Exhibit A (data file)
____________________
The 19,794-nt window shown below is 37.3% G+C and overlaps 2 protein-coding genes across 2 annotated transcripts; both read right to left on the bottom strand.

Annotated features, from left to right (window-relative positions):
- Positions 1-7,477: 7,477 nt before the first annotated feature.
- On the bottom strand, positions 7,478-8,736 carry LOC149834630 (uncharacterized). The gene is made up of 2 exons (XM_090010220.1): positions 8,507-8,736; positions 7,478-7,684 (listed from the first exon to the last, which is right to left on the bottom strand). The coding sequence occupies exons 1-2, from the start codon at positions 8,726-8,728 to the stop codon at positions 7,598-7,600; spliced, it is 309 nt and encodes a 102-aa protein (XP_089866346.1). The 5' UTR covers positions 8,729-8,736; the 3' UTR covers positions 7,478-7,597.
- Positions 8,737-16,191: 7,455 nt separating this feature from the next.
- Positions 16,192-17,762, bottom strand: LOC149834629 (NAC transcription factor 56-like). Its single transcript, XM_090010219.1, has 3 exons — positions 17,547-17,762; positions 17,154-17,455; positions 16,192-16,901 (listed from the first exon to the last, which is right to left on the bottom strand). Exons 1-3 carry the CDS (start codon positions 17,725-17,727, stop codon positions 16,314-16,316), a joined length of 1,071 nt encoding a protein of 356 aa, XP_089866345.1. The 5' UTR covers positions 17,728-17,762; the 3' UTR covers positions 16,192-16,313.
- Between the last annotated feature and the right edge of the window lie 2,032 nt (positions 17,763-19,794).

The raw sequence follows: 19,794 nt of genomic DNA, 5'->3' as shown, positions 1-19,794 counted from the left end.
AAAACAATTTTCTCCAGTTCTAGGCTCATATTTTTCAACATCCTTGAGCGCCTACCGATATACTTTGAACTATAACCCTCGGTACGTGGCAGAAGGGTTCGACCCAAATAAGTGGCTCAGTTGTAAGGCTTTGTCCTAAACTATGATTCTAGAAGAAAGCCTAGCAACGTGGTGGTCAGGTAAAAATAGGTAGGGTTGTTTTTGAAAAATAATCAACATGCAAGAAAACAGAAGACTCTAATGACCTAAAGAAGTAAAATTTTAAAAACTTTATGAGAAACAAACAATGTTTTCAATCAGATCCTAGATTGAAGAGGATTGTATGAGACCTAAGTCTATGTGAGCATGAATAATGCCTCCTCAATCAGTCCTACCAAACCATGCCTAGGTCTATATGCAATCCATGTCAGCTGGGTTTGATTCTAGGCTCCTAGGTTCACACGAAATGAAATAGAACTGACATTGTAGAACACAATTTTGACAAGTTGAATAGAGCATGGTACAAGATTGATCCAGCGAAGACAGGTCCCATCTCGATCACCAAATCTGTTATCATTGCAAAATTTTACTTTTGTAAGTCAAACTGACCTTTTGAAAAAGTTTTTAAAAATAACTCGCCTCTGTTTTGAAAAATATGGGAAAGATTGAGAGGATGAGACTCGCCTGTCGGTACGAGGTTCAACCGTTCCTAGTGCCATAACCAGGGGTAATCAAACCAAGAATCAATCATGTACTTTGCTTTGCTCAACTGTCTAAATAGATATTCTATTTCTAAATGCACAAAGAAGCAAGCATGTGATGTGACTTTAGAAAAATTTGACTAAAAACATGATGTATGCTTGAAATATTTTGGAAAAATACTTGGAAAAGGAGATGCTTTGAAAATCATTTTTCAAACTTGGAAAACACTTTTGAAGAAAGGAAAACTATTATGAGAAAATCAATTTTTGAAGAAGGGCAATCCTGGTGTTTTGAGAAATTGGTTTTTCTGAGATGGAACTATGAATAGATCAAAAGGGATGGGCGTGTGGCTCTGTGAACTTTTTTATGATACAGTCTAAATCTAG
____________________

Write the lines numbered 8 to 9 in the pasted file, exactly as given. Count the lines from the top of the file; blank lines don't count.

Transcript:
The raw sequence follows: 19,794 nt of genomic DNA, 5'->3' as shown, positions 1-19,794 counted from the left end.
AAAACAATTTTCTCCAGTTCTAGGCTCATATTTTTCAACATCCTTGAGCGCCTACCGATATACTTTGAACTATAACCCTCGGTACGTGGCAGAAGGGTTCGACCCAAATAAGTGGCTCAGTTGTAAGGCTTTGTCCTAAACTATGATTCTAGAAGAAAGCCTAGCAACGTGGTGGTCAGGTAAAAATAGGTAGGGTTGTTTTTGAAAAATAATCAACATGCAAGAAAACAGAAGACTCTAATGACCTAAAGAAGTAAAATTTTAAAAACTTTATGAGAAACAAACAATGTTTTCAATCAGATCCTAGATTGAAGAGGATTGTATGAGACCTAAGTCTATGTGAGCATGAATAATGCCTCCTCAATCAGTCCTACCAAACCATGCCTAGGTCTATATGCAATCCATGTCAGCTGGGTTTGATTCTAGGCTCCTAGGTTCACACGAAATGAAATAGAACTGACATTGTAGAACACAATTTTGACAAGTTGAATAGAGCATGGTACAAGATTGATCCAGCGAAGACAGGTCCCATCTCGATCACCAAATCTGTTATCATTGCAAAATTTTACTTTTGTAAGTCAAACTGACCTTTTGAAAAAGTTTTTAAAAATAACTCGCCTCTGTTTTGAAAAATATGGGAAAGATTGAGAGGATGAGACTCGCCTGTCGGTACGAGGTTCAACCGTTCCTAGTGCCATAACCAGGGGTAATCAAACCAAGAATCAATCATGTACTTTGCTTTGCTCAACTGTCTAAATAGATATTCTATTTCTAAATGCACAAAGAAGCAAGCATGTGATGTGACTTTAGAAAAATTTGACTAAAAACATGATGTATGCTTGAAATATTTTGGAAAAATACTTGGAAAAGGAGATGCTTTGAAAATCATTTTTCAAACTTGGAAAACACTTTTGAAGAAAGGAAAACTATTATGAGAAAATCAATTTTTGAAGAAGGGCAATCCTGGTGTTTTGAGAAATTGGTTTTTCTGAGATGGAACTATGAATAGATCAAAAGGGATGGGCGTGTGGCTCTGTGAACTTTTTTATGATACAGTCTAAATCTAG